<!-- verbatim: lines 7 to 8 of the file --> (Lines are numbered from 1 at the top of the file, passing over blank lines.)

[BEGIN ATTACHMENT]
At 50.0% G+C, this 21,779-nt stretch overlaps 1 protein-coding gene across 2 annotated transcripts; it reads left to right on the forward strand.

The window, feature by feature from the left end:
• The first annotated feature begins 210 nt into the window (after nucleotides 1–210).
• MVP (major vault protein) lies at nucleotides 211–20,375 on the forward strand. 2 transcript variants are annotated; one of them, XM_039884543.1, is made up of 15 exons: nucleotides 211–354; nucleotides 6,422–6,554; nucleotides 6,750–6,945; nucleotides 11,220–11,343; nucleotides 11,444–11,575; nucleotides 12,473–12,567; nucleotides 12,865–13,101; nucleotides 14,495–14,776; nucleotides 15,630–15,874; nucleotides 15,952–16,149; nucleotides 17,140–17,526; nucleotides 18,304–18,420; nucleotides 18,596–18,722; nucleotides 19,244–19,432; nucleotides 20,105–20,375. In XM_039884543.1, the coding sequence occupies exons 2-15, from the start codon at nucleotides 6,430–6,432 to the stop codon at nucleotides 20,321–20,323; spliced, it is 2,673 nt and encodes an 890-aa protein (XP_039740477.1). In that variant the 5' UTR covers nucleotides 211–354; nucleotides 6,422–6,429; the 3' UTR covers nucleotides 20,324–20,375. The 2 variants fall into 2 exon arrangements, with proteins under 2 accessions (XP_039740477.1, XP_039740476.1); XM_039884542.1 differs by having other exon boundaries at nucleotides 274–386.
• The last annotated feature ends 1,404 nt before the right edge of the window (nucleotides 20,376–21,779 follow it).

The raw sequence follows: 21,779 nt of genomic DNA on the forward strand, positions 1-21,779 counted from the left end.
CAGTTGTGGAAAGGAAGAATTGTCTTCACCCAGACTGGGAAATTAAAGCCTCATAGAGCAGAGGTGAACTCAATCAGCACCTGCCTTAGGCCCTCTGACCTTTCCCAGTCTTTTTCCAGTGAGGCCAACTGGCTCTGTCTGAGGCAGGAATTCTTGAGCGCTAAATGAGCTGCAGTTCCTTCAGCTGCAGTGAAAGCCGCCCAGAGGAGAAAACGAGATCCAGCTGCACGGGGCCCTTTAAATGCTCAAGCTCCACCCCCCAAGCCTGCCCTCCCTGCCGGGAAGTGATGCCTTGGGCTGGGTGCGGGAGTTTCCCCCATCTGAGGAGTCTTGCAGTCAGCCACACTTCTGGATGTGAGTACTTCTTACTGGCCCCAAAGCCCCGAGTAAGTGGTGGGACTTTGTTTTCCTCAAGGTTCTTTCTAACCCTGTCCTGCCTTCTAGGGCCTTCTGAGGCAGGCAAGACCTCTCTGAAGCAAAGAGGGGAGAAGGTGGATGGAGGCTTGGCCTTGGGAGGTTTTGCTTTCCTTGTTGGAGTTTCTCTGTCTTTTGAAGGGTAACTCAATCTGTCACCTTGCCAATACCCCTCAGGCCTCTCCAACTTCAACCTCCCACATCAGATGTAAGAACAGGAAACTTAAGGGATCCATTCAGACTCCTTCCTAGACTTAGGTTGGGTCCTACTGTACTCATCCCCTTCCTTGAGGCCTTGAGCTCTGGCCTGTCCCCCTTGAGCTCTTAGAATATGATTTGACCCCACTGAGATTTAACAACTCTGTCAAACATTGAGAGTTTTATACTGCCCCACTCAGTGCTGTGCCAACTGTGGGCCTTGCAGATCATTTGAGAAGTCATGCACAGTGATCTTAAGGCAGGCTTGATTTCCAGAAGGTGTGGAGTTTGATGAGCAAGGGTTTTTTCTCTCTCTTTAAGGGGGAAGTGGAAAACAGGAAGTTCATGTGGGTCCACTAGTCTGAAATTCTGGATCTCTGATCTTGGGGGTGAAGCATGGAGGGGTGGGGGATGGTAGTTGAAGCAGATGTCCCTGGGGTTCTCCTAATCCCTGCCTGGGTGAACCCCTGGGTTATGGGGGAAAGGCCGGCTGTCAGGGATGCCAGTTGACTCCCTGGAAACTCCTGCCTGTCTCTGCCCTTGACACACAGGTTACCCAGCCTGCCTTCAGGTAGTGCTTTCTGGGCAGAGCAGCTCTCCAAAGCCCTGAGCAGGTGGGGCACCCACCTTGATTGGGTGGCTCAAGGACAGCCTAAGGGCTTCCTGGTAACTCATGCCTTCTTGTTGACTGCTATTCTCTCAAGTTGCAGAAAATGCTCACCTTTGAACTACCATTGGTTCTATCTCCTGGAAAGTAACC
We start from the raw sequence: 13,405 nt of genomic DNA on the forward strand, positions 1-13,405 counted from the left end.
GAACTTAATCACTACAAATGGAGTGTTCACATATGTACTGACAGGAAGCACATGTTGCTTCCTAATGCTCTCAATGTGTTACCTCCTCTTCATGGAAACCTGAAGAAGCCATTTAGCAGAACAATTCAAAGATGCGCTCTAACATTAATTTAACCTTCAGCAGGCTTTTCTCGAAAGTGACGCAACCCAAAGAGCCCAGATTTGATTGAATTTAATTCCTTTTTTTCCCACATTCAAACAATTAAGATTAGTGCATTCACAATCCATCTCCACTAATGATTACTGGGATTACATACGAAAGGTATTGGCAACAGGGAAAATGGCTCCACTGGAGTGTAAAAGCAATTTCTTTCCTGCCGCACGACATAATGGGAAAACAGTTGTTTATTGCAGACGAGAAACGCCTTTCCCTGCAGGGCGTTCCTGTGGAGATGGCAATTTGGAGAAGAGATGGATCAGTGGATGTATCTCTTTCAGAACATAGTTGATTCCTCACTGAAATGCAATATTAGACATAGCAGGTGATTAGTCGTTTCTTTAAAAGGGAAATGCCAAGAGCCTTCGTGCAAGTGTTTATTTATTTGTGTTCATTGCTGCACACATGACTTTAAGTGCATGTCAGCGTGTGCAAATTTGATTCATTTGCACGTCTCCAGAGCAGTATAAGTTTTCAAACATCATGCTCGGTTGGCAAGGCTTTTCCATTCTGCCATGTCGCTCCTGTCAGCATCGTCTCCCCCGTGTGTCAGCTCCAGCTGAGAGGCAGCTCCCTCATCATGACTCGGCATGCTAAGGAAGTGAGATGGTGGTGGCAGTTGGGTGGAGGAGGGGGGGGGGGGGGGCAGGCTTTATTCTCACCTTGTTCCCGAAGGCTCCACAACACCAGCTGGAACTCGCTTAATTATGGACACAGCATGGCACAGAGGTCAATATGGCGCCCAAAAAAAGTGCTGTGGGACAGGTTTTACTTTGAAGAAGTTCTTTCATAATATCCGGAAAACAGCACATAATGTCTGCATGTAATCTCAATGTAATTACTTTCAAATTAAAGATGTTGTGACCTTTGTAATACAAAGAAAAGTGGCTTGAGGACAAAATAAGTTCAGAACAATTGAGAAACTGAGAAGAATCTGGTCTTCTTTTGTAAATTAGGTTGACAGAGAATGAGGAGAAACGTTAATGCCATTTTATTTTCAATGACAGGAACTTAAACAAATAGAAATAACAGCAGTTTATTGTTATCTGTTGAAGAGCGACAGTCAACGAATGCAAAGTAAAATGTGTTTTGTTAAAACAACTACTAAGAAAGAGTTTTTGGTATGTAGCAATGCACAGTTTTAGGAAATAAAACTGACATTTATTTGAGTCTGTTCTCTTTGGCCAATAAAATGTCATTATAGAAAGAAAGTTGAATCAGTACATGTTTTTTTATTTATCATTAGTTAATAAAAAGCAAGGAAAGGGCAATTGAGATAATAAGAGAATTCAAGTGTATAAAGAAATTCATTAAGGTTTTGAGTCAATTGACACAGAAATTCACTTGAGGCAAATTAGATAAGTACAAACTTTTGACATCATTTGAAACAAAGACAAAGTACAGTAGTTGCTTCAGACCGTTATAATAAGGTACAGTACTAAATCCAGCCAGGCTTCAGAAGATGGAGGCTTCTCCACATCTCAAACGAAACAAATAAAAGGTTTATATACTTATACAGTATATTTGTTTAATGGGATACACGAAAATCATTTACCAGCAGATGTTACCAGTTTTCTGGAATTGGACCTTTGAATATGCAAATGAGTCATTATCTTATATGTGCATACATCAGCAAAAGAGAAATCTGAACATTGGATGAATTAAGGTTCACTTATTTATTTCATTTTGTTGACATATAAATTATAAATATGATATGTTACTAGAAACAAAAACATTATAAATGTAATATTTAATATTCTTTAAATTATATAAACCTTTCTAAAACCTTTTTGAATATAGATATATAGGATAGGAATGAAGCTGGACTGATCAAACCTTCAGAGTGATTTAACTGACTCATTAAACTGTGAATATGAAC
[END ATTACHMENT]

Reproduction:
CAGTTGTGGAAAGGAAGAATTGTCTTCACCCAGACTGGGAAATTAAAGCCTCATAGAGCAGAGGTGAACTCAATCAGCACCTGCCTTAGGCCCTCTGACCTTTCCCAGTCTTTTTCCAGTGAGGCCAACTGGCTCTGTCTGAGGCAGGAATTCTTGAGCGCTAAATGAGCTGCAGTTCCTTCAGCTGCAGTGAAAGCCGCCCAGAGGAGAAAACGAGATCCAGCTGCACGGGGCCCTTTAAATGCTCAAGCTCCACCCCCCAAGCCTGCCCTCCCTGCCGGGAAGTGATGCCTTGGGCTGGGTGCGGGAGTTTCCCCCATCTGAGGAGTCTTGCAGTCAGCCACACTTCTGGATGTGAGTACTTCTTACTGGCCCCAAAGCCCCGAGTAAGTGGTGGGACTTTGTTTTCCTCAAGGTTCTTTCTAACCCTGTCCTGCCTTCTAGGGCCTTCTGAGGCAGGCAAGACCTCTCTGAAGCAAAGAGGGGAGAAGGTGGATGGAGGCTTGGCCTTGGGAGGTTTTGCTTTCCTTGTTGGAGTTTCTCTGTCTTTTGAAGGGTAACTCAATCTGTCACCTTGCCAATACCCCTCAGGCCTCTCCAACTTCAACCTCCCACATCAGATGTAAGAACAGGAAACTTAAGGGATCCATTCAGACTCCTTCCTAGACTTAGGTTGGGTCCTACTGTACTCATCCCCTTCCTTGAGGCCTTGAGCTCTGGCCTGTCCCCCTTGAGCTCTTAGAATATGATTTGACCCCACTGAGATTTAACAACTCTGTCAAACATTGAGAGTTTTATACTGCCCCACTCAGTGCTGTGCCAACTGTGGGCCTTGCAGATCATTTGAGAAGTCATGCACAGTGATCTTAAGGCAGGCTTGATTTCCAGAAGGTGTGGAGTTTGATGAGCAAGGGTTTTTTCTCTCTCTTTAAGGGGGAAGTGGAAAACAGGAAGTTCATGTGGGTCCACTAGTCTGAAATTCTGGATCTCTGATCTTGGGGGTGAAGCATGGAGGGGTGGGGGATGGTAGTTGAAGCAGATGTCCCTGGGGTTCTCCTAATCCCTGCCTGGGTGAACCCCTGGGTTATGGGGGAAAGGCCGGCTGTCAGGGATGCCAGTTGACTCCCTGGAAACTCCTGCCTGTCTCTGCCCTTGACACACAGGTTACCCAGCCTGCCTTCAGGTAGTGCTTTCTGGGCAGAGCAGCTCTCCAAAGCCCTGAGCAGGTGGGGCACCCACCTTGATTGGGTGGCTCAAGGACAGCCTAAGGGCTTCCTGGTAACTCATGCCTTCTTGTTGACTGCTATTCTCTCAAGTTGCAGAAAATGCTCACCTTTGAACTACCATTGGTTCTATCTCCTGGAAAGTAACC
We start from the raw sequence: 13,405 nt of genomic DNA on the forward strand, positions 1-13,405 counted from the left end.